A woman from an Aberdeenshire village has finally returned home to the UK after spending months surrounded by penguins working in the world’s most southerly post office.
Vicky Inglis, originally from Gordon, travelled more than 11,000 miles south to Port Lockroy in the Antarctic Peninsula last year, arriving at her new sub-zero home on Goudier Island on November 15.
Ms Inglis was one of five team members from all across the UK who was selected to work for the United Kingdom Antarctic Heritage Trust (UKAHT) at the organisation’s “penguin post office”.
Port Lockroy, first discovered in 1904, has over the years been used for expeditions, whaling and as a research station, but was renovated in 1996 and turned into a museum and post office by UKAHT.
From her arrival until her departure on March 5, Ms Inglis and the team welcomed thousands of tourists from cruise ships touring Antarctica to the museum, helped to send countless visitor’s postcards home, and monitored the resident gentoo penguin colony.
During her Antarctic adventure, Ms Inglis monitored the impact of tourism on the penguin population. She said this is what she will miss most.
Ms Inglis said: “It was a real privilege to spend so much time with the gentoo penguins, following the drama of their breeding season, and watch the chicks hatch out and grow up.
“However much you try to remain objective, they’re just such charismatic and entertaining creatures.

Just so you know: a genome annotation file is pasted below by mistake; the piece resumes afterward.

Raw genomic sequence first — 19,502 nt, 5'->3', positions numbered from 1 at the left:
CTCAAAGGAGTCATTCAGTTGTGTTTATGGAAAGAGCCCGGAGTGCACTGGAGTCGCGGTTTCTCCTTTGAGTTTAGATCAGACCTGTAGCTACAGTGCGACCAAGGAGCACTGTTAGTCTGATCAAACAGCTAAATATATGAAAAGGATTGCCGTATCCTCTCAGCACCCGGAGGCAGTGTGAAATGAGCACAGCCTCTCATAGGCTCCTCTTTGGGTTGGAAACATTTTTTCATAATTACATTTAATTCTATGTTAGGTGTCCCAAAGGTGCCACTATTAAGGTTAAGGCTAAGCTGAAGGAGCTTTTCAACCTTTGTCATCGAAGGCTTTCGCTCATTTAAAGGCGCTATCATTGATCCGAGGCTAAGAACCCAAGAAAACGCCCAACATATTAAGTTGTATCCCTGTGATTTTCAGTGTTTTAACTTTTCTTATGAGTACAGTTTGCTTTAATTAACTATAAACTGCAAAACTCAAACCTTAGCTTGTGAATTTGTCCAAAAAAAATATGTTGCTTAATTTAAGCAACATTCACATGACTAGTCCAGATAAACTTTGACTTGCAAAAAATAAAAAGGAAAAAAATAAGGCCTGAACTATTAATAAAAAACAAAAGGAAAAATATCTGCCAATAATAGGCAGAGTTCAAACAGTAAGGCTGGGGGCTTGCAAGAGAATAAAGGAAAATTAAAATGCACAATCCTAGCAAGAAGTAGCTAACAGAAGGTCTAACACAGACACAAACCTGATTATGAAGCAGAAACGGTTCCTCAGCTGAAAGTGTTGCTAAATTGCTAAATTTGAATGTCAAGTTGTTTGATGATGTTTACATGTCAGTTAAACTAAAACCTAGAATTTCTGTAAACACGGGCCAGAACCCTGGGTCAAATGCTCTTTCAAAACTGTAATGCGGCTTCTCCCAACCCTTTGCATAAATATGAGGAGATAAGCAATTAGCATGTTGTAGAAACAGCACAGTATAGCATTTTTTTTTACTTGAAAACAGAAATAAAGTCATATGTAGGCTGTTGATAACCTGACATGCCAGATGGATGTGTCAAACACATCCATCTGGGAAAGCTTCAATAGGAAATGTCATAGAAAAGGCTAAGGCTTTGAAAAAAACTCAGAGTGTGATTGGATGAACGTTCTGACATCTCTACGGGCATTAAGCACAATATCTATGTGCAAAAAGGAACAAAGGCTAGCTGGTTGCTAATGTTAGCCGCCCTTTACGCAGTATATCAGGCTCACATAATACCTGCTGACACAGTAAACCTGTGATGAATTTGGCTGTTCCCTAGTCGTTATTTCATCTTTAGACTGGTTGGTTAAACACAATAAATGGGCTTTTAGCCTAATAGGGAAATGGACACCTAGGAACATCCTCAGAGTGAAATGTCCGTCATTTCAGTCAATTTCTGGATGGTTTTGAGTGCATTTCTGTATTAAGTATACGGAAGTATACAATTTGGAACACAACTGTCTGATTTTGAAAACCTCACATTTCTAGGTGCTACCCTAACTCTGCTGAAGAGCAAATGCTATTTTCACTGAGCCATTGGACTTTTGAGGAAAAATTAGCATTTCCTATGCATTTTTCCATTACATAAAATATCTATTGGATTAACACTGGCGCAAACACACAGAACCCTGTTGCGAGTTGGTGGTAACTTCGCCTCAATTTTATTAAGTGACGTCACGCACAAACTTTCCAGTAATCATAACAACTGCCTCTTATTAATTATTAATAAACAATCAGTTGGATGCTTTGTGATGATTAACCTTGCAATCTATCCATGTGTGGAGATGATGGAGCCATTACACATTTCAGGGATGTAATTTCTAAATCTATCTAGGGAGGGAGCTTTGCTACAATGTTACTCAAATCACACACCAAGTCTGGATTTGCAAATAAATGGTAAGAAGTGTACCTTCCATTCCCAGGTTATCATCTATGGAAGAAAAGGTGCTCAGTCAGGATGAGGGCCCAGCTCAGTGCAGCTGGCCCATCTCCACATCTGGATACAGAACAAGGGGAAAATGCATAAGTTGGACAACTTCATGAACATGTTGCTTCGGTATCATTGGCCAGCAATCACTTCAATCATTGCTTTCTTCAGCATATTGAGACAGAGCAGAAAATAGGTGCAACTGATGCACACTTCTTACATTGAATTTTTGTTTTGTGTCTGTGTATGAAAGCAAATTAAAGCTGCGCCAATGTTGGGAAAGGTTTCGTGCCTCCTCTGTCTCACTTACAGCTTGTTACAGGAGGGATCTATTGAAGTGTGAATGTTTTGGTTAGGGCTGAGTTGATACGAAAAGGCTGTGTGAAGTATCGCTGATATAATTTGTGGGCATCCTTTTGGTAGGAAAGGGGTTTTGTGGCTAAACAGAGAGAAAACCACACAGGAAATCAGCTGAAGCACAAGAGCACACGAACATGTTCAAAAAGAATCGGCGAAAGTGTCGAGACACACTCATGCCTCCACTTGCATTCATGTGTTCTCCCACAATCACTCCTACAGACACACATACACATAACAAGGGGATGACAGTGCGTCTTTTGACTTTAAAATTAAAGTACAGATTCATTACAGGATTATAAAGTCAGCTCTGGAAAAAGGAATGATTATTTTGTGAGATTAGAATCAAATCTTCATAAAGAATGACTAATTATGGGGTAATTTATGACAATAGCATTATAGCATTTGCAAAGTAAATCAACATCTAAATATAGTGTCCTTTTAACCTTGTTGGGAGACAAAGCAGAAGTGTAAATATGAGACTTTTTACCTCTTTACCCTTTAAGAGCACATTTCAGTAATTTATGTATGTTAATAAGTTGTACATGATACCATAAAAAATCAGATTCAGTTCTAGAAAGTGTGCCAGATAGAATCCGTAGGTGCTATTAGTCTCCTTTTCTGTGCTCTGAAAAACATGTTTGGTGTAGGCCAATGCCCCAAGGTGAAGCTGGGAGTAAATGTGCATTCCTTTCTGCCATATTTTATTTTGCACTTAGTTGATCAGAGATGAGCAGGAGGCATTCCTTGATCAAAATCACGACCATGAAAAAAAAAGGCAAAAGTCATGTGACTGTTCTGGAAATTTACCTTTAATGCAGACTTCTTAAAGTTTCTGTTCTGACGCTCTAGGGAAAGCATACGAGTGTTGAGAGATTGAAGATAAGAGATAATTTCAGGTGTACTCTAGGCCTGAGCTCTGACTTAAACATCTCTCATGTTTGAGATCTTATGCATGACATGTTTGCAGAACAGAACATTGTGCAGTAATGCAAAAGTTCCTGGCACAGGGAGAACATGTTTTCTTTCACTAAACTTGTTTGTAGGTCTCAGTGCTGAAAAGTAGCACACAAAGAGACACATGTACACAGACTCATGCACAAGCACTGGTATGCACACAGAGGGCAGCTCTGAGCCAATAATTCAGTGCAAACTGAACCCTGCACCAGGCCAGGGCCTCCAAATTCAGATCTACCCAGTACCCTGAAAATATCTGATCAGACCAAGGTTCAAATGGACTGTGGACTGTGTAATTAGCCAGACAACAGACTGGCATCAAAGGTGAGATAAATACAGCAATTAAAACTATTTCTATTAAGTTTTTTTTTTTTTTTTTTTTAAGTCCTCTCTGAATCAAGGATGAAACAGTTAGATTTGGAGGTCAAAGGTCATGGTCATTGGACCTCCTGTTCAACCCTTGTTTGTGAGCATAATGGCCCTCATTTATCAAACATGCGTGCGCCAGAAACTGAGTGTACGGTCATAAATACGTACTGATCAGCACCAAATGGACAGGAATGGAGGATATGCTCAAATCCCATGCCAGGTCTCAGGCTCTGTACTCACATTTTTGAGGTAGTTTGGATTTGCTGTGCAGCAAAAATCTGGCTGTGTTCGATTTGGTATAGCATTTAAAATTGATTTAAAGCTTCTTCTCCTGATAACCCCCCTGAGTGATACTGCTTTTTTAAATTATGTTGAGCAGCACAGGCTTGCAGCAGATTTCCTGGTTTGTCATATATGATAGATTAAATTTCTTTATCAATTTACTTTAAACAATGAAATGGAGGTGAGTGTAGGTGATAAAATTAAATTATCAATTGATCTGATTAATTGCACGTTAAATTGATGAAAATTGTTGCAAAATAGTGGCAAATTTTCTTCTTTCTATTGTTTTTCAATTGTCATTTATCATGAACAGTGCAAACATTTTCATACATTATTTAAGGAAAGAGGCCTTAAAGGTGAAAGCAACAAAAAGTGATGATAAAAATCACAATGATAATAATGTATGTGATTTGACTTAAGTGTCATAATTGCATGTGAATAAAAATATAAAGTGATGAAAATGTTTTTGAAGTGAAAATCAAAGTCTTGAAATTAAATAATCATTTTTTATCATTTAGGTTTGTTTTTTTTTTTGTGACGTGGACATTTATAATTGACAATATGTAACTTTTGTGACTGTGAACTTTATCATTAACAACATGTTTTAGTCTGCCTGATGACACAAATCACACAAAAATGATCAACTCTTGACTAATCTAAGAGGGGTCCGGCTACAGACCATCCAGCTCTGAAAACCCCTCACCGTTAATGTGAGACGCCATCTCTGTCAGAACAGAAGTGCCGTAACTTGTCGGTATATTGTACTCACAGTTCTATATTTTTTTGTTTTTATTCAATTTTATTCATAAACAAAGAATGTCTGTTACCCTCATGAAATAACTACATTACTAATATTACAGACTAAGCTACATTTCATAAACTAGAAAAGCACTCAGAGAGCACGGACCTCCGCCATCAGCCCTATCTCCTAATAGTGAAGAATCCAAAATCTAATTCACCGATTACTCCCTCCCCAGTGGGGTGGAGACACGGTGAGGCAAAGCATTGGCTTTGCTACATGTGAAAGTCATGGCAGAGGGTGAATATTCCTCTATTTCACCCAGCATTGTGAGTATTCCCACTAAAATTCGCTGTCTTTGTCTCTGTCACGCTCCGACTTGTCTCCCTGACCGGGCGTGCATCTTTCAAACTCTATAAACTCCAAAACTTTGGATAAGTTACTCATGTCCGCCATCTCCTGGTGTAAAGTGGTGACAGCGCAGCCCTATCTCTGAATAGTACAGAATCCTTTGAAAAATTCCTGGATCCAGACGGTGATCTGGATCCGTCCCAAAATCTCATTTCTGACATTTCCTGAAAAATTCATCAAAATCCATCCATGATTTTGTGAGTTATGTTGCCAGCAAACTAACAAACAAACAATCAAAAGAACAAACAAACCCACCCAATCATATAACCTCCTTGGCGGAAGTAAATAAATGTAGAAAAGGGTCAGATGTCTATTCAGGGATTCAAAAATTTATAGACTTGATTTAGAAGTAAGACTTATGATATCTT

“I’d have little conversations with them as I carried out my monitoring work, and always apologised if I needed to approach them too closely.”
Each day, Ms Inglis and the rest of the team had a number of tasks to complete to make sure the island was ready for any ship visits, including cutting steps out of the ice at the landing site, scrubbing penguin guano from the area to make sure the inside of the historic buildings remained clean, and refuelling the generators.
During her stay, contact with the outside world was very restricted, with a satellite phone only for emergencies, text-only email and radio to speak to nearby seafarers.
Now back home in Aberdeenshire, Ms Inglis said communication with friends and family is still limited due to the coronavirus pandemic.
She added: “I’m so happy to be able to see my family and friends again, even though most of our communication is either shouting through the window of a house or calling on Skype.
“I’m also glad to be able to get out and go for a run when I can, as the island was too small and packed with penguins to move around quickly.
“I really miss the penguins though, it’s quite strange looking out the window and they’re not there.”